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Court of Appeals sends variance case back to HC

This resort-turned PUD has been in litigation since 2009. (Sarah Smith / Enterprise)

The Minnesota Court of Appeals has remanded part of a controversial variance case back to Hubbard County's Board of Adjustment for re-consideration.

The unpublished decision came down Monday morning in the case of Mutsch vs. The County of Hubbard et al.

The appeals court upheld one of four issues appealed, overturned one, set aside one and remanded a fourth, the thorniest issue.

The case involves the conversion of the former Eagle's Landing Resort on 5th Crow Wing to Rice Bay (planned unit) Development, a community of permanent residents.

Owners Dan and Donna Rehkamp had requested the same number of dock slips they'd had as a resort in that conversion that began in 2009 with a request for a Conditional Use Permit.

The Hubbard County Shoreland Management Ordinance allowed only three plus a common landing for the PUD. Rehkamps said they doubted they could market the lots and cabins with only day access to the lake.

The issue of dock slips will return to the BOA for that board to articulate more sufficiently why it granted three times the number of dock slips allowed under the SMO's section 1104.

One tradeoff in converting lakeshore property to PUDs is that in exchange for more population density on land, less lake disruption is generally allowed.

The ruling sending the dock issue back is somewhat of a technicality because in 2009, when the issue was debated at the local level, the BOA granted the dock slips using a 2008 Supreme Court case's factors, not necessarily the local ordinance factors. At the time, the BOA was instructed to comport with the 2008 ruling,

Those 2008 factors "do not completely mirror the factors listed in section 1104," the Court of Appeals ruled.

So the BOA must once again review and justify the factors of the county ordinance and base its decision upon those.

After the BOA granted the 11 dock slips, Ed Mutsch, a 5th Crow Wing resident, sued, claiming the decision had the tendency to de-value his property by overcrowding the lake with people and boat traffic.

He was joined by the Middle Crow Wing Lake Association and the Hubbard County Coalition of Lake Associations. Mutsch is a member of both groups.

The Court of Appeals agreed that Mutsch and the lake groups were entitled to sue even though none of the members had attended meetings before the BOA or county board when the resort sought a Conditional Use Permit to convert to a PUD. Anyone who feels aggrieved by a governmental decision can file an objection, the Court ruled.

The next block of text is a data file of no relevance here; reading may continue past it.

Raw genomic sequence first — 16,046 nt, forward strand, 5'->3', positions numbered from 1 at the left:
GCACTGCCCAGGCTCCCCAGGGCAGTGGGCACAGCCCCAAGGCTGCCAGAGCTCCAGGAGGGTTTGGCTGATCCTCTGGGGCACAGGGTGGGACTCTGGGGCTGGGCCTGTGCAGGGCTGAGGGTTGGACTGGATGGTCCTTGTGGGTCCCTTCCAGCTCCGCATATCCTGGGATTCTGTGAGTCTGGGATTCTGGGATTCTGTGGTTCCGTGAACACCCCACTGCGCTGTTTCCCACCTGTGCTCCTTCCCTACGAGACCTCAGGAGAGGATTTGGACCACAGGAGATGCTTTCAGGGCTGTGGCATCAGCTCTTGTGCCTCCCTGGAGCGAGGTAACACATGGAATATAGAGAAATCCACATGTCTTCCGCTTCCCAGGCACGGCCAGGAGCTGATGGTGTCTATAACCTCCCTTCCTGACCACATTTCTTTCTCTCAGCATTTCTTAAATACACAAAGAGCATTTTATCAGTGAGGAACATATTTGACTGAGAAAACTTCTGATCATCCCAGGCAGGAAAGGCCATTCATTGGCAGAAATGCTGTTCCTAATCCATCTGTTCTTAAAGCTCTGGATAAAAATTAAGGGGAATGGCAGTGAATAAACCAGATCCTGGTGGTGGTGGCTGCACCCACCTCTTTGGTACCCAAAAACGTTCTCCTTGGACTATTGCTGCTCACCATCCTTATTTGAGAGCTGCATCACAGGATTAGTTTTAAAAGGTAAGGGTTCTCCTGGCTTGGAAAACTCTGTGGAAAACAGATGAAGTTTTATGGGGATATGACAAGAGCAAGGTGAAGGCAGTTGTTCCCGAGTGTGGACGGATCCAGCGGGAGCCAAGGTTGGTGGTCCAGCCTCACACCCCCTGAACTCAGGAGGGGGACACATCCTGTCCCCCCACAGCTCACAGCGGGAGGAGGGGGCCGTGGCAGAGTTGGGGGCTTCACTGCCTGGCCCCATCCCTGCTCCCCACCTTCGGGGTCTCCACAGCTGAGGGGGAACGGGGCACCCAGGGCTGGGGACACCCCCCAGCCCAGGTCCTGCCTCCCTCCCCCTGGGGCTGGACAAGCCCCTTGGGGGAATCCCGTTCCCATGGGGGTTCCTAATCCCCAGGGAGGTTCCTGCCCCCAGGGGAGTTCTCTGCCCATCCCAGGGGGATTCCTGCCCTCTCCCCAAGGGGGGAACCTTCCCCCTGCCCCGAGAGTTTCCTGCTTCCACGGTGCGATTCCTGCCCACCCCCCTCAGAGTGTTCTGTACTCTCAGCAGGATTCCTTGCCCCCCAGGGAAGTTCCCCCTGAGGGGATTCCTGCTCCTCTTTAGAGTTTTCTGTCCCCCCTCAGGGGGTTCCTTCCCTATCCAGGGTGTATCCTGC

Mutsch and the lakeshore groups "did not waive their potential statutory standing by failing to participate in the County's hearings," the Court held.

On the second issue, the defendants wanted some clarification as to whether the variance sought was an area variance or a use variance. Here the court ruled those issues were not properly raised before the various county boards, so the Court of Appeals refused to consider it.

"We will not consider issues that were not properly raised before the local government body," the Court ruled.

The type of variance might have given some clarification as to the standards used to grant or deny it, the defendants had argued.

The last factor concerned whether the BOA had properly analyzed the Supreme Court decision's six factors to grant or deny a variance. District Judge Paul Rasmussen had ruled the board didn't. The Court of Appeals disagreed and reversed that part of the ruling. The higher court noted the BOA's findings using those standards "is supported by substantial evidence."

Hubbard County Environmental Services Officer Eric Buitenwerf declined to comment on the decision. Dan Kittilson, president of the Hubbard County COLA, said that group would review the decision with its attorney to determine how to proceed. Mutsch was not available for comment.

Unpublished opinions, according to the Court, "are issued in cases that are less complicated, that involve legal issues that have already been decided in published opinions, or that will affect only the parties to that particular case. These opinions are usually shorter, do not contain extensive discussion of the facts, and are not generally relied on by other courts to the same degree as published opinions."

Sarah Smith

Sarah Smith is the outdoors editor. She covers courts, business and breaking news in addition to outdoors events.

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